As a new employee, it is easy to remember this form of politeness, as you’re likely the one to be walking around meeting people. However, you should remember to stand when you meet any new person, especially in a business situation.
Some etiquette experts believe women don’t have to stand when they meet someone or when someone new walks into the room. I disagree. Standing, even if you are short, keeps everyone on the same in the same plane and at eye level. Not to mention, standing keeps you from subconsciously acting like a member of the royal family with servants to kiss your hand.
Ask just about anyone you know and they will tell you the first day at a new job is like the first day of school. In addition to learning where you’ll work, where the bathrooms are and where the cafeteria is, you’ll meet people and you should be the person you want to be. I disagree with the metaphor.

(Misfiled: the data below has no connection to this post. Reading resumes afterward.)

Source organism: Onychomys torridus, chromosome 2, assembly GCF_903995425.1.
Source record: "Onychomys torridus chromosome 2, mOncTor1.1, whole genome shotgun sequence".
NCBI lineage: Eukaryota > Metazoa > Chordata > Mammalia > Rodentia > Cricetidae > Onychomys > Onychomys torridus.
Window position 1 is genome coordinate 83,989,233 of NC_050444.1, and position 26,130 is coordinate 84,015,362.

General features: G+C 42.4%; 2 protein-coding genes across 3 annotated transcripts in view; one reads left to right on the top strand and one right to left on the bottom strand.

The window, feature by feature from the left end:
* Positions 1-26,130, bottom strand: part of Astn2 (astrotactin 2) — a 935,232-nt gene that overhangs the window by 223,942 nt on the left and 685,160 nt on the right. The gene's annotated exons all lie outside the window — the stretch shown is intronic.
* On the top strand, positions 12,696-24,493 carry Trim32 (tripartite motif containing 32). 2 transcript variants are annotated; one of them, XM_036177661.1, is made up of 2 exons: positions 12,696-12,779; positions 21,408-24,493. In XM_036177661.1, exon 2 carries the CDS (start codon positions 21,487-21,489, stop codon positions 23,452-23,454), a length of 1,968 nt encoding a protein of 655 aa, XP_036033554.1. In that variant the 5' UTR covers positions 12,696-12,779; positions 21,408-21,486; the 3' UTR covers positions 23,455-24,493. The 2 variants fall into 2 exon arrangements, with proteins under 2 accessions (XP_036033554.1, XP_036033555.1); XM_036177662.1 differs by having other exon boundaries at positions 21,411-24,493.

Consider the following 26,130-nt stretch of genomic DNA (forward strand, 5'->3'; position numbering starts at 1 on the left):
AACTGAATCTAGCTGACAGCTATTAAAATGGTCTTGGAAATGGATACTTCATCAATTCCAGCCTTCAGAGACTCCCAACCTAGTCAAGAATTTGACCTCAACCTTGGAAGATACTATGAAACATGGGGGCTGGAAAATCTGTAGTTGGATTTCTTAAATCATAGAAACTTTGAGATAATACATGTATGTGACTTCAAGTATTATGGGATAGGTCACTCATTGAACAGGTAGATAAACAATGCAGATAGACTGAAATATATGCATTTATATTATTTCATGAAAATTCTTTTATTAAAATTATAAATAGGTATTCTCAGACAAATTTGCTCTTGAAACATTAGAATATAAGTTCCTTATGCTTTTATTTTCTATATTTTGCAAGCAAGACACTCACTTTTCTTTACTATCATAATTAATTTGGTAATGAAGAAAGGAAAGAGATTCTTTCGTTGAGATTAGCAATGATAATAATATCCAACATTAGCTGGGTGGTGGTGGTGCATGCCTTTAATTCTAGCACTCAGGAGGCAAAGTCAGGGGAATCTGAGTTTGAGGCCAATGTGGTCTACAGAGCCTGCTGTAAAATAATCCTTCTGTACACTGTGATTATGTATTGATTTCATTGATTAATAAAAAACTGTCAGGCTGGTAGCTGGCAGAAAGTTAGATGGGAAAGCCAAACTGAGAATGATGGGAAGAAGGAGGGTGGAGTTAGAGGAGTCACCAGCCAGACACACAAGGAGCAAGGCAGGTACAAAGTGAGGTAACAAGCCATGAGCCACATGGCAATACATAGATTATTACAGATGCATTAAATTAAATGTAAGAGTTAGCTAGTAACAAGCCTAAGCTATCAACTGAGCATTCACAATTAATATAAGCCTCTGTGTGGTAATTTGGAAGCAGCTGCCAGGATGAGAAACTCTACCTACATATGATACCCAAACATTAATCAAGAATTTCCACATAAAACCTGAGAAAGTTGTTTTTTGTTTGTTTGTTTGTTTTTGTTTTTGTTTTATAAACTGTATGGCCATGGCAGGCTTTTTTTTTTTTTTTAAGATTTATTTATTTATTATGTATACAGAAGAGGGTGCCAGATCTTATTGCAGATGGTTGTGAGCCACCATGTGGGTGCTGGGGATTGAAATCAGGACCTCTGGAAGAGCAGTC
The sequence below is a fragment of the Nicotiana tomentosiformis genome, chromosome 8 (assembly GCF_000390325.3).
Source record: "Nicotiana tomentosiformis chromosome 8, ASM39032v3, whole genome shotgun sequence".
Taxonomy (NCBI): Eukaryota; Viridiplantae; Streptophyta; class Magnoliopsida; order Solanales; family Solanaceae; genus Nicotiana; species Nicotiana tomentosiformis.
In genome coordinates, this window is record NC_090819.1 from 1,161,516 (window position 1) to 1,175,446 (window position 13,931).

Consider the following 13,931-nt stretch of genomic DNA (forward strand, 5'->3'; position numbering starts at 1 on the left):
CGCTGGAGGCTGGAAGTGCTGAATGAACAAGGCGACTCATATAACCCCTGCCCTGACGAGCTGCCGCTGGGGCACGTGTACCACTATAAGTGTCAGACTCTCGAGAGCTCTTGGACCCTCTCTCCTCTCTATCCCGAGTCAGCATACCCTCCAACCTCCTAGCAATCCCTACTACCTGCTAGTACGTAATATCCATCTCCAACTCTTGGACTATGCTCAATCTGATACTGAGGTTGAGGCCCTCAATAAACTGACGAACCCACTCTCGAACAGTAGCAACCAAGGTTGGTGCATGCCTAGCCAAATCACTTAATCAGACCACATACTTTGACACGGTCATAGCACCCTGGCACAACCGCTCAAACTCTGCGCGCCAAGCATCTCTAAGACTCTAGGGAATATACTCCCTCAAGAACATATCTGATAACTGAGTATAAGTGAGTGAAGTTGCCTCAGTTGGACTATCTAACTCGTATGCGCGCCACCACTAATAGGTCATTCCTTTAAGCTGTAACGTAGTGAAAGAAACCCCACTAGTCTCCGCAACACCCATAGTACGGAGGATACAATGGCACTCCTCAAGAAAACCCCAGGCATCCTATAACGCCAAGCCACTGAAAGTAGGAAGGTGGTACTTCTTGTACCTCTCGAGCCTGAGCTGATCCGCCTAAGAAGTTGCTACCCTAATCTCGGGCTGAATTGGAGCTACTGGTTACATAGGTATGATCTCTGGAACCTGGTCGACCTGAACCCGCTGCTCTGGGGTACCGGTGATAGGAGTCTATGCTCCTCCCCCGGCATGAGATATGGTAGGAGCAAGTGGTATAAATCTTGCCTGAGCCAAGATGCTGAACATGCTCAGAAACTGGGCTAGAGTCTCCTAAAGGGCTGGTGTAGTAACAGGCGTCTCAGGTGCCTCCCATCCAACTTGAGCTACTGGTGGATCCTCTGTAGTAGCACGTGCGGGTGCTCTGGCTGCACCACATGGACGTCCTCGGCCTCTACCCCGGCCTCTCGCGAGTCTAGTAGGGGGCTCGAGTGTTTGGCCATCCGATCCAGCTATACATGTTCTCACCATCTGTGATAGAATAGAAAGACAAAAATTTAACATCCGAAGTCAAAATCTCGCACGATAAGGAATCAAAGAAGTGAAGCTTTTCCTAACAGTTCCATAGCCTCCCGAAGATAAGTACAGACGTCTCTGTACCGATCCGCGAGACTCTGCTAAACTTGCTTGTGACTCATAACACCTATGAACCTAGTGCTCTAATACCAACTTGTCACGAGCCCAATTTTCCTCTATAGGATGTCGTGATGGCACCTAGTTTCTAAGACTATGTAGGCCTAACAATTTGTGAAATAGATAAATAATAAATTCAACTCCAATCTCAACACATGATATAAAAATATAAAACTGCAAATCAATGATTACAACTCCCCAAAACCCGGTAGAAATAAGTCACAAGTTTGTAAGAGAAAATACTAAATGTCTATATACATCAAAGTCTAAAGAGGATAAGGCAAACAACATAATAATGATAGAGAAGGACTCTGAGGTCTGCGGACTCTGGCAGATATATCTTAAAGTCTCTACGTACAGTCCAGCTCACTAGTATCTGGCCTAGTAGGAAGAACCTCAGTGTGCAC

If you’ve done your homework and kept in touch with your future supervisor during the transition, you know exactly what is expected of you on the first day. You know what the dress code is, what time to show up and if you are lucky if you need to bring a lunch or not.
As for meeting people, of course first impressions are important, but the people you meet will also want to give the best first impression. I suggest being relaxed and polite and yourself. Don’t try to be someone you aren’t, that approach never works out in the long run.
A successful first day at a new job takes a little planning. Set the alarm a few minutes early, or even a full half hour. Over dress a little. If everyone else in the office is dressed up for your first day, you do not want to be under dressed. Take a few extra moments before you walk out the door to remember that they hired you. You belong there. I don’t suggest being cocky, but simply confidant. When you arrive, be friendly. Make eye contact. Say hello and try to remember everyone’s names. You might be more successful than you thought!